A good article, but the quote from historian Mae Ngai must have been cut short. Ngai, the author of Impossible Subjects: Illegal Aliens and the Making of Modern America, the definitive history of U.S. immigration policy between 1924 and 1965, clearly didn’t mean that just any able-bodied person with a little money and some mental ability could enter the country before 1924: most Asians were excluded.—TPOI
|Ellis Island, early 1900s. Photo: National Park Service|
By Michael Matza, The Inquirer
June 25, 2017
Passions rise, tempers flare, and sooner or later someone says: Why don’t they just come here legally, the way my grandparents did?
In any debate about illegal immigration, that argument, with its implied moral distinction between prior generations of purportedly law-abiding immigrants, and anyone here illegally now, invariably comes up.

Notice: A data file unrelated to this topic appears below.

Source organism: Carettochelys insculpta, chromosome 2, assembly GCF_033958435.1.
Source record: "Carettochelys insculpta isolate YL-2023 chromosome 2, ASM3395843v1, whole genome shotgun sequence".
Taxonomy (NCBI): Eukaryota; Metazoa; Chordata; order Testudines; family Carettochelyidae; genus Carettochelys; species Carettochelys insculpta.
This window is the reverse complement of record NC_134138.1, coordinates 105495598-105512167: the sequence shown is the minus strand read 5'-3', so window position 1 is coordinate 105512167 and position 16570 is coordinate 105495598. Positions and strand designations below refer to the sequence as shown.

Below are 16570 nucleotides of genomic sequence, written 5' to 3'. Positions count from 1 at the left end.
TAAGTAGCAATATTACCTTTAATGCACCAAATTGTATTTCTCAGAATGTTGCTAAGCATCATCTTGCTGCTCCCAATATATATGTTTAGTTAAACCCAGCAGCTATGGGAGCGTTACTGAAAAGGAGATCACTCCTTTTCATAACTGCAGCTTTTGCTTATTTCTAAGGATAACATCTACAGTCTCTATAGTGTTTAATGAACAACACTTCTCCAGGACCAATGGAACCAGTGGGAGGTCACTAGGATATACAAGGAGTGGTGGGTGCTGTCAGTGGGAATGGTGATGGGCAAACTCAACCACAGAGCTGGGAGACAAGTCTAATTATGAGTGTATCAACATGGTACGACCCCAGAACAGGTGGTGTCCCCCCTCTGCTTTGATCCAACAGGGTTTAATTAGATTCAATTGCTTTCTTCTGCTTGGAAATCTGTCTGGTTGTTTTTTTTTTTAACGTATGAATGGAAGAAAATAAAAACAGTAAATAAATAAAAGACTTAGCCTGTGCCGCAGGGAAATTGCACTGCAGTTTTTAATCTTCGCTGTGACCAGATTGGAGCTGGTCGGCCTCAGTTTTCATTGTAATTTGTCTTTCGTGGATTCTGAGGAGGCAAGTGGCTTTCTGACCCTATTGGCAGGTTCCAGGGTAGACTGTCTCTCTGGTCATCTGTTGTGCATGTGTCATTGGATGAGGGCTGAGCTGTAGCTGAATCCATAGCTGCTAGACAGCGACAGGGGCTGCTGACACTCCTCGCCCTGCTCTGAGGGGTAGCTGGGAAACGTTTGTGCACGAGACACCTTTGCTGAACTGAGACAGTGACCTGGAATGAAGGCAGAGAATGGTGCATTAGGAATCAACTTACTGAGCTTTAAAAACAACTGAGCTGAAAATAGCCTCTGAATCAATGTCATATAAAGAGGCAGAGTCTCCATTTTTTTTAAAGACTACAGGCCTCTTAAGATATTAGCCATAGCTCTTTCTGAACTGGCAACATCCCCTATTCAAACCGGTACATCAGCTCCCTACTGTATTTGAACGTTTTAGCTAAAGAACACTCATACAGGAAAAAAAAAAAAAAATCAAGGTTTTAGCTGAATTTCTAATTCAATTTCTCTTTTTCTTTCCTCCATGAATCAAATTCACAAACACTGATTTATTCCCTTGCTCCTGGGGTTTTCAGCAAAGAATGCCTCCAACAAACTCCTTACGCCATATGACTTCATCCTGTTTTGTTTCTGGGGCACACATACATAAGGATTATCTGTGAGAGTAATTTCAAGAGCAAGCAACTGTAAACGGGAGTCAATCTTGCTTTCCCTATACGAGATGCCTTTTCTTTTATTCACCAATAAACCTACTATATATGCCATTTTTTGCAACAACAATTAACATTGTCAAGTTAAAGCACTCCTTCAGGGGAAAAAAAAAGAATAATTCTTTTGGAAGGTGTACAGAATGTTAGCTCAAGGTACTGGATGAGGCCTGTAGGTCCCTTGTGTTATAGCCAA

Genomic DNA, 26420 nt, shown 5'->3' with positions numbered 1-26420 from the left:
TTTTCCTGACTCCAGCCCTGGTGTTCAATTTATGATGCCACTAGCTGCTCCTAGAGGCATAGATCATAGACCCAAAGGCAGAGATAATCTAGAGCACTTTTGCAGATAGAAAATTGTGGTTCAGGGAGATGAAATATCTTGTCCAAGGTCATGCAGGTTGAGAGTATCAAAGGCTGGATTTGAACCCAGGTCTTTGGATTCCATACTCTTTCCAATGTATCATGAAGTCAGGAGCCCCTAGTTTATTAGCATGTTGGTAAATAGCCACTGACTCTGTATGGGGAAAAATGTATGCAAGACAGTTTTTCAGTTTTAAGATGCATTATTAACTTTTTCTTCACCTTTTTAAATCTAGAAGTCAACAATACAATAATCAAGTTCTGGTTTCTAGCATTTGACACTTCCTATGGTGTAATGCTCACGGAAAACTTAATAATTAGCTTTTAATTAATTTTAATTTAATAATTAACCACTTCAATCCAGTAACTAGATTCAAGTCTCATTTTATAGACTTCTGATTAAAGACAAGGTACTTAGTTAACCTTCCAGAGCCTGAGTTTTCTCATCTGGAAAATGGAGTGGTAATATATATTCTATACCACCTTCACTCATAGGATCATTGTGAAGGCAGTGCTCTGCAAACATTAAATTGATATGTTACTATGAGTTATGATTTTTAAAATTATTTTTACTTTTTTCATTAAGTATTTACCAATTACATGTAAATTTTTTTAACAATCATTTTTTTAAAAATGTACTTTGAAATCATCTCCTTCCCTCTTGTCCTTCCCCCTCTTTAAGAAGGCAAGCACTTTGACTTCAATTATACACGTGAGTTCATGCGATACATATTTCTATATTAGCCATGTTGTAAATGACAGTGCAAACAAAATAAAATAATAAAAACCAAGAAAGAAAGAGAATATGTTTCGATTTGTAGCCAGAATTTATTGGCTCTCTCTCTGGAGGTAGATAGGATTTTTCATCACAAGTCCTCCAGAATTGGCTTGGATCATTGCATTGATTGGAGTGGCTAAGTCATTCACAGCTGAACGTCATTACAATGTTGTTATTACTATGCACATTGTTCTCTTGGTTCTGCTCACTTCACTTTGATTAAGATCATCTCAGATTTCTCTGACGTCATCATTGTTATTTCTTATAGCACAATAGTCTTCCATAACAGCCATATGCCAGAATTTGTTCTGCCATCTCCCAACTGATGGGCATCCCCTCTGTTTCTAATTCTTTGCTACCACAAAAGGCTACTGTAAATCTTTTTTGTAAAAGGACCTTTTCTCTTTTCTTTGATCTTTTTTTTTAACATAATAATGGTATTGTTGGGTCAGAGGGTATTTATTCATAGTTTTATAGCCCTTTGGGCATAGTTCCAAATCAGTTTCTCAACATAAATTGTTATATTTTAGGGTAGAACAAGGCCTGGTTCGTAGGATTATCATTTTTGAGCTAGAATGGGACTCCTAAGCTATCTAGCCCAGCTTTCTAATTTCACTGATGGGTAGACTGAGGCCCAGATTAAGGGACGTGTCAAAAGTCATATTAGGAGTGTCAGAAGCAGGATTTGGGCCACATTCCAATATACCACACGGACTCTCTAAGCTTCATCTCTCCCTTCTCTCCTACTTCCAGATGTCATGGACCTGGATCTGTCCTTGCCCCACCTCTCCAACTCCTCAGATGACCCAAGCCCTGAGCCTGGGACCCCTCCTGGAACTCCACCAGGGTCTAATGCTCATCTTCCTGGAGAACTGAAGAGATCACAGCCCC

But although many people think their ancestors came legally, says immigration historian Mae Ngai, most families can’t know that with certainty. And the criteria for admission to the United States have changed so much since the late 19th and early 20th centuries that most comparisons of then to now are like apples to oranges.[…]
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